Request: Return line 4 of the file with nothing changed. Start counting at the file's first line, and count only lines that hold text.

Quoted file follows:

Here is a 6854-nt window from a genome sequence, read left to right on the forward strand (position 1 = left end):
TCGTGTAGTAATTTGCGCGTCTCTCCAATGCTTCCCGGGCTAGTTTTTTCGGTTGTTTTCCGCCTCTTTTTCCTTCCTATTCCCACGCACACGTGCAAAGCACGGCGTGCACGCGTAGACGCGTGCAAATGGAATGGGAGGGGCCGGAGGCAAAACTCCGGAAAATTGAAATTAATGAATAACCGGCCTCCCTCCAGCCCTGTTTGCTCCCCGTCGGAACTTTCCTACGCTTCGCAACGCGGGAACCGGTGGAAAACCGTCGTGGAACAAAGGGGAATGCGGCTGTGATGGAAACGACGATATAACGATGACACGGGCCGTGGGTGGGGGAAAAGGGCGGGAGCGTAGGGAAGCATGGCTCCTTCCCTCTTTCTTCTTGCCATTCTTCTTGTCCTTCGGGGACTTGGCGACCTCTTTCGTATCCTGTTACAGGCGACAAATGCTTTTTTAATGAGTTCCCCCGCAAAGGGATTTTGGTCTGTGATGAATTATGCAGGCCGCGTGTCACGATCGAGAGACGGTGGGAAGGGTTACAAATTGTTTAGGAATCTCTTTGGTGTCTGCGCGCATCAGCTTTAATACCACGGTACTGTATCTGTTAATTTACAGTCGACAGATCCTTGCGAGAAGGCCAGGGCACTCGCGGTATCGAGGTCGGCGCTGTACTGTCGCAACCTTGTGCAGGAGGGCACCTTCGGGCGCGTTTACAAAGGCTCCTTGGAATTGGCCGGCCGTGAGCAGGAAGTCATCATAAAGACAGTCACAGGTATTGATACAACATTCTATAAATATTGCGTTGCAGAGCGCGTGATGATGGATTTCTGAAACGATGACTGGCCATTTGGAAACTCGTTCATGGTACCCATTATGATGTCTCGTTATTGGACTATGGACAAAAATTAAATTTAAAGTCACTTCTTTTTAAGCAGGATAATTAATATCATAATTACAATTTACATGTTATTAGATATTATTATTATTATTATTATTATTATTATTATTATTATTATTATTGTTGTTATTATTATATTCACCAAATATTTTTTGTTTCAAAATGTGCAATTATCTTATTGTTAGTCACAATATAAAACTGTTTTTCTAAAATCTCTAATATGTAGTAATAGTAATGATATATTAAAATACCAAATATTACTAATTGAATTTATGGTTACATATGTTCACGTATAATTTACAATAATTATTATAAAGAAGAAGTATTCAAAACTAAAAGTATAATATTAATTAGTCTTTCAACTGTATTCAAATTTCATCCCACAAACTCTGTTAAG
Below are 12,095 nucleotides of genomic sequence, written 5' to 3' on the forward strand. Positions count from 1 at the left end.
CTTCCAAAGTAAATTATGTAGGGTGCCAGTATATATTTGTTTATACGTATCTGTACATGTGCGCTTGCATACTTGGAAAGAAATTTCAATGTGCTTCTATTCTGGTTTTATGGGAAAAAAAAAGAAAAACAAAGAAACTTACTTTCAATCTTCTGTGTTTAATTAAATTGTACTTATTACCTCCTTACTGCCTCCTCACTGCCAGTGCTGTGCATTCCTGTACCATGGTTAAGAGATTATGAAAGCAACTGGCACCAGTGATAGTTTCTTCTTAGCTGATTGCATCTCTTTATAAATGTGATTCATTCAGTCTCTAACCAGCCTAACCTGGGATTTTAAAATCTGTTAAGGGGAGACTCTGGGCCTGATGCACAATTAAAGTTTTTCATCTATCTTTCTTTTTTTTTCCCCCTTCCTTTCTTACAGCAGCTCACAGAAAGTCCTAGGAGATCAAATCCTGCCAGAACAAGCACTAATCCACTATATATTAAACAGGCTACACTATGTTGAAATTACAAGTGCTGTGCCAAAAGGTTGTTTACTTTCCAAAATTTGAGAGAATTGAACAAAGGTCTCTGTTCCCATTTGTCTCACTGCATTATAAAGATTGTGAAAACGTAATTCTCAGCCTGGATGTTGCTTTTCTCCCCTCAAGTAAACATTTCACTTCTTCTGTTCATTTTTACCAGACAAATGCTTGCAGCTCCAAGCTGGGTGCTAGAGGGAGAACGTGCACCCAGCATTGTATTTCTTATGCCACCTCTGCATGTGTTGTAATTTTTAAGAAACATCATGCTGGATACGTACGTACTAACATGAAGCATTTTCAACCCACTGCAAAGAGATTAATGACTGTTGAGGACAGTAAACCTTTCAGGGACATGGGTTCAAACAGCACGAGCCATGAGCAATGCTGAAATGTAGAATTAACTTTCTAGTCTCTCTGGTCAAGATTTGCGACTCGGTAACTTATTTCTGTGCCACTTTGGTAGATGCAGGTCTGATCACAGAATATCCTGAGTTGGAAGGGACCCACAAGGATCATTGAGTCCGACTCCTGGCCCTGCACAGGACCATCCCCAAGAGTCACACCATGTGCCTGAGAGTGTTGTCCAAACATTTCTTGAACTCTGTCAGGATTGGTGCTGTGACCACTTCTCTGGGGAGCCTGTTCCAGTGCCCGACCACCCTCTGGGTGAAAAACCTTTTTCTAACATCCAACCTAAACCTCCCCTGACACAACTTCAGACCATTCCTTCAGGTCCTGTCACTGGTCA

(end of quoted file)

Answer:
CTTCCAAAGTAAATTATGTAGGGTGCCAGTATATATTTGTTTATACGTATCTGTACATGTGCGCTTGCATACTTGGAAAGAAATTTCAATGTGCTTCTATTCTGGTTTTATGGGAAAAAAAAAGAAAAACAAAGAAACTTACTTTCAATCTTCTGTGTTTAATTAAATTGTACTTATTACCTCCTTACTGCCTCCTCACTGCCAGTGCTGTGCATTCCTGTACCATGGTTAAGAGATTATGAAAGCAACTGGCACCAGTGATAGTTTCTTCTTAGCTGATTGCATCTCTTTATAAATGTGATTCATTCAGTCTCTAACCAGCCTAACCTGGGATTTTAAAATCTGTTAAGGGGAGACTCTGGGCCTGATGCACAATTAAAGTTTTTCATCTATCTTTCTTTTTTTTTCCCCCTTCCTTTCTTACAGCAGCTCACAGAAAGTCCTAGGAGATCAAATCCTGCCAGAACAAGCACTAATCCACTATATATTAAACAGGCTACACTATGTTGAAATTACAAGTGCTGTGCCAAAAGGTTGTTTACTTTCCAAAATTTGAGAGAATTGAACAAAGGTCTCTGTTCCCATTTGTCTCACTGCATTATAAAGATTGTGAAAACGTAATTCTCAGCCTGGATGTTGCTTTTCTCCCCTCAAGTAAACATTTCACTTCTTCTGTTCATTTTTACCAGACAAATGCTTGCAGCTCCAAGCTGGGTGCTAGAGGGAGAACGTGCACCCAGCATTGTATTTCTTATGCCACCTCTGCATGTGTTGTAATTTTTAAGAAACATCATGCTGGATACGTACGTACTAACATGAAGCATTTTCAACCCACTGCAAAGAGATTAATGACTGTTGAGGACAGTAAACCTTTCAGGGACATGGGTTCAAACAGCACGAGCCATGAGCAATGCTGAAATGTAGAATTAACTTTCTAGTCTCTCTGGTCAAGATTTGCGACTCGGTAACTTATTTCTGTGCCACTTTGGTAGATGCAGGTCTGATCACAGAATATCCTGAGTTGGAAGGGACCCACAAGGATCATTGAGTCCGACTCCTGGCCCTGCACAGGACCATCCCCAAGAGTCACACCATGTGCCTGAGAGTGTTGTCCAAACATTTCTTGAACTCTGTCAGGATTGGTGCTGTGACCACTTCTCTGGGGAGCCTGTTCCAGTGCCCGACCACCCTCTGGGTGAAAAACCTTTTTCTAACATCCAACCTAAACCTCCCCTGACACAACTTCAGACCATTCCTTCAGGTCCTGTCACTGGTCA